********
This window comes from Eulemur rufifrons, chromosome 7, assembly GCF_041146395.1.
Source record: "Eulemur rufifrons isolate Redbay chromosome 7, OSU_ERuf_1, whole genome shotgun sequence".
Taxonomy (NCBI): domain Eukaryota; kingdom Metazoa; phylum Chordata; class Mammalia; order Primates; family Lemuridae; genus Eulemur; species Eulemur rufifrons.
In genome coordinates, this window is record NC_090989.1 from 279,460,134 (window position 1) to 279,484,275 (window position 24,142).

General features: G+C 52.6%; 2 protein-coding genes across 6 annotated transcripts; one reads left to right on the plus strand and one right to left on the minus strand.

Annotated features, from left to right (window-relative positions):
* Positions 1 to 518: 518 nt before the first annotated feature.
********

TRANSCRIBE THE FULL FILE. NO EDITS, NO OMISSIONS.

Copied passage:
This window comes from Eulemur rufifrons, chromosome 7, assembly GCF_041146395.1.
Source record: "Eulemur rufifrons isolate Redbay chromosome 7, OSU_ERuf_1, whole genome shotgun sequence".
Taxonomy (NCBI): domain Eukaryota; kingdom Metazoa; phylum Chordata; class Mammalia; order Primates; family Lemuridae; genus Eulemur; species Eulemur rufifrons.
In genome coordinates, this window is record NC_090989.1 from 279,460,134 (window position 1) to 279,484,275 (window position 24,142).

General features: G+C 52.6%; 2 protein-coding genes across 6 annotated transcripts; one reads left to right on the plus strand and one right to left on the minus strand.

Annotated features, from left to right (window-relative positions):
* Positions 1 to 518: 518 nt before the first annotated feature.